I'm so lucky to have come across again, at this stage in my life, the Indian, Ayurvedic herb, Shatavari[asparagus racemosus(pronounced sha-tar-vari)]. In Sanskrit it means "she who possesses a hundred husbands"!
I only started taking a teaspoon of the organic, Indian grown, powdered herb, 3 times a day a few months ago, when Kaya my second born was 3 months old. I was feeling quite exhausted from breastfeeding and keeping up my usual level of activity.
Almost immediately I noticed, not only an increase in my energy levels but that my energy level became more consistent. It's something I've always had trouble with and it's not a commodity you can be short of with two children under 3 demanding all of your attention!
I was recommended to mix the organic powder with some organic, ground ginger then add it to hot milk(it can be any milk ie normal cow's, soya, rice, oat, goat's etc) or even just water. Also, depending on your Dosha(see next post for defintion) you can then add extra herbs such as cinnamon, cloves, even a touch of nutmeg. It makes a delicious, soothing and grounding drink which I positively look forward to three times a day. The grounding benefits being of great importance to my Vata tendencies(see next post).
I first came across it in Mysore, Karnataka, Southern India in 2004 and even took some back home to England for my sister who had just given birth. So yes, a shame maybe that I didn't remember about it before becoming pregnant in the summer of 2006 but thank the Indian gods that I remembered it now.
Shatavari is actually considered to be the most helpful herb for women as it overall helps in balancing the female hormonal system. The main herbal rejuvenative for women Shatavari totally nourishes and cleanses the blood and the female reproductive organs causing it to be very effective in enhancing her fertility. It nourishes the womb and ovum and almost prepares the female organs for pregnancy and prevents threatened miscarriage. It also improves super lactation. Shatavari contains the phyto-estrogens, the precursors of estrogen and is really very useful for women who suffer from low natural estrogen levels as a result of menopause, hysterectomies or oophorectomies.
Benefits of Shatavari
• Shatavari is exceedingly effective in improving fertility. It tones and nourishes female reproductive organs and greatly regulates ovulation
• Shatavari normalizes hormonal secretion
• Shatavari treats PMS symptoms just by relieving pain and controlling blood loss.
• Shatavari aids in proper lactation for nursing mothers
• Shatavari relieves the menopausal symptoms such as hot flashes. By producing estrogens it overly makes up for low estrogen levels in women who are in menopausal or have had hysterectomies or oophorectomies
• Shatavari is highly beneficial in amenorrhea, dysmenorrhea, leucorrhea and other pelvic inflammatory diseases.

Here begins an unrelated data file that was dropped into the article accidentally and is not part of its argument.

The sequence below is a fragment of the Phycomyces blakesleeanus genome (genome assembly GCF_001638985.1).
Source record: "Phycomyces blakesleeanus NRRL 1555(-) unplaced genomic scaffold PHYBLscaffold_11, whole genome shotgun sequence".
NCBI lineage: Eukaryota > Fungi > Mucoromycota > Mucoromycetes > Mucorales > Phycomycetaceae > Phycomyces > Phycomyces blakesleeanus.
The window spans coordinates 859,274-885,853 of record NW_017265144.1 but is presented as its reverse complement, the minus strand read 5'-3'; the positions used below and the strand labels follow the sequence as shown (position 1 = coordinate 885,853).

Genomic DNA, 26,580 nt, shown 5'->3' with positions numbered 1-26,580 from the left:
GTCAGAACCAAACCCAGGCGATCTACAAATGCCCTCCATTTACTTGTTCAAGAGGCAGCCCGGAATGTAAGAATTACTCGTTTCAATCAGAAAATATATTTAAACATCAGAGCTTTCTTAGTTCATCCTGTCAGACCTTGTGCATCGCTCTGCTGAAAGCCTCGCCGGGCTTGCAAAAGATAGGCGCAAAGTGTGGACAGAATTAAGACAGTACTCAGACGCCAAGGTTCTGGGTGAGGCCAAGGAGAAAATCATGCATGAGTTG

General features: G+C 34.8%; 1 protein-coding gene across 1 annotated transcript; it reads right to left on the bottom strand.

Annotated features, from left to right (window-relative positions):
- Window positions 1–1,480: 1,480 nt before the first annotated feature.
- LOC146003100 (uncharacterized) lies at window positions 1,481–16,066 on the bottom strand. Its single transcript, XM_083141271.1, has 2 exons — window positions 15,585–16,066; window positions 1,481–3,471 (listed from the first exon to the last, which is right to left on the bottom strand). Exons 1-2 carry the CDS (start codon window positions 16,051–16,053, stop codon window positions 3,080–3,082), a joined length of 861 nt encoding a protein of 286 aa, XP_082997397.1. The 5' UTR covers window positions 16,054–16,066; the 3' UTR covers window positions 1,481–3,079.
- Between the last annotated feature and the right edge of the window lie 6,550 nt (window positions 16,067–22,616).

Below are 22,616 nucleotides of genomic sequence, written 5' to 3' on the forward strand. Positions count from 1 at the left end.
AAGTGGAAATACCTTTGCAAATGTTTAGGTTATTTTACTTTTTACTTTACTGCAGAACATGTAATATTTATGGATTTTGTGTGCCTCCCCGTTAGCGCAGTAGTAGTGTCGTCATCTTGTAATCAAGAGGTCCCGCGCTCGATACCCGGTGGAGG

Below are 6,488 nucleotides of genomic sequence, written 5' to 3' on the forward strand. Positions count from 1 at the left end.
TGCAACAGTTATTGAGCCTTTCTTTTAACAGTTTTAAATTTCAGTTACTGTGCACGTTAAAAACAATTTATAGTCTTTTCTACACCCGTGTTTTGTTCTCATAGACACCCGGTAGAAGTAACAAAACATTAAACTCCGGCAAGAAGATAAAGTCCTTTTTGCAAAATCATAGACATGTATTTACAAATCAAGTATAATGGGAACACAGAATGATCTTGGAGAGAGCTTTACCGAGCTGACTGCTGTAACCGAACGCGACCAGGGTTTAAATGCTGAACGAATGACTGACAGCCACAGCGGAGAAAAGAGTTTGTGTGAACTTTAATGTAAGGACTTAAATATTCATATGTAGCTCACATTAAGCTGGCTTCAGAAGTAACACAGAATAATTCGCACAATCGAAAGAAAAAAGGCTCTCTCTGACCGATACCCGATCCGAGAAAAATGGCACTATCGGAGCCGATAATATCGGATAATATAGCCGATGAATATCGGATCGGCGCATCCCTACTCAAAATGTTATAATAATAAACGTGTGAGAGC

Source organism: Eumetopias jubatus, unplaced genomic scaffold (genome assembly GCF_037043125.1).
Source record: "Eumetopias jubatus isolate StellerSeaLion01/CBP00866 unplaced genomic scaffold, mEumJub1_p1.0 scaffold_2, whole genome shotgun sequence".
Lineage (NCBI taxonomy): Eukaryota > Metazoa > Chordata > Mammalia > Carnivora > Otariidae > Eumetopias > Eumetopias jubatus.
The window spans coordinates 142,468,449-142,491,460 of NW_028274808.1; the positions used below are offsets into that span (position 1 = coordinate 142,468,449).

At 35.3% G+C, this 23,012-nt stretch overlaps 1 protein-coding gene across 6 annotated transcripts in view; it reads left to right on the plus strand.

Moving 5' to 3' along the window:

• Shatavari increases the white blood count and almost stimulates macrophages which helps to combat candida.
Indications for taking Shatavari
Shatavari helps in treating for these disorder
• Irregularities in ovulation
• PMS symptoms such as those excessive bleeding, cramps, pain, bloating
• Menopausal and other post menopausal symptoms
• Reduced breast milk secretion in the nursing women
• Amenorrhea, Dysmenorrhea, Leucorrhea and pelvic inflammatory diseases
• Decrease in the libido
Botanical Name : ASPARAGUS RACEMOSUS
Family Name : LILIACEAE
Common Name : ASPARAGUS, WILD ASPARAGUS, ASPARAGUS ROOT, SHATAVARI
Shatavari is in its a climbing plant which grows in low forests all through India . It is mostly the roots of the plant that are used for medicinal purposes. The roots are in nature bitter, sweet, emollient, cooling, nervine, tonic, constipating, opthalimic, anobyne, aphrodisiac. They are in character useful in nervous disorders, dyspepsia, and tumours, scalding of urine, throat infections, tuberclosis, cough bronchitis and for general debility.
Shatavari increases the white blood count and stimulates greatly macrophages which helps to combat their candida. Shatavari also contains various bioflavinoids, and essential vitamin B components, and the essential elements of calcium and zinc
Shatavari in Ayurveda:
Shatavari has been mentioned in Ayurvedic texts like the Charak Samhita and Susruta Samhita, and Astanga Samgraha. Pandit Hem Raj Sharma and in the Kashyap Samhita, has evidently stated that shatavari promotes maternal health and noted its meticulous use as a galactagogue (enhances breast milk secretion in lactating mothers). Shatavari actually literally means "having a 100 spouses" and ayurvedic texts accurately claim that shatavari strengthens a woman to the point where she is being capable of producing thousands of healthy ova.
Ayurveda has called Shatavari the Queen of herbs and is the primary herb recommended for female health. Among the three Ayurveda Doshas of 'Vata', 'Pitta' and 'Kapha' , Shatavari efficiently helps in balancing 'Pitta Dosha'. Shatavari's rasas are sweet "madhura" and also in nature bitter "tikta". It is a natural coolant.
Shatavari Research and Clinical Studies
Shatavari nourishes the overall female reproductive organs and prepares them for conception. It also prevents some miscarriages and is useful as a post partum tonic. A clinical study also performed in the Dept. of Gynecology & Obstetrics, Ayurveda Hospital, Nepal on The Effect of Shatavari in to Threatened Abortion and High Risk Pregnancy, showed a 90% of the mothers had successful, healthy pregnancies and deliveries when using the herb shatavari
In a study published in J.Post Grand Med, by Reg.N.N. et. al 1993, Shatavari was greatly shown to stimulate macrophages and thereby combat candida. Macrophages are immunity cells that greatly help to destroy harmful organisms and cancer cells.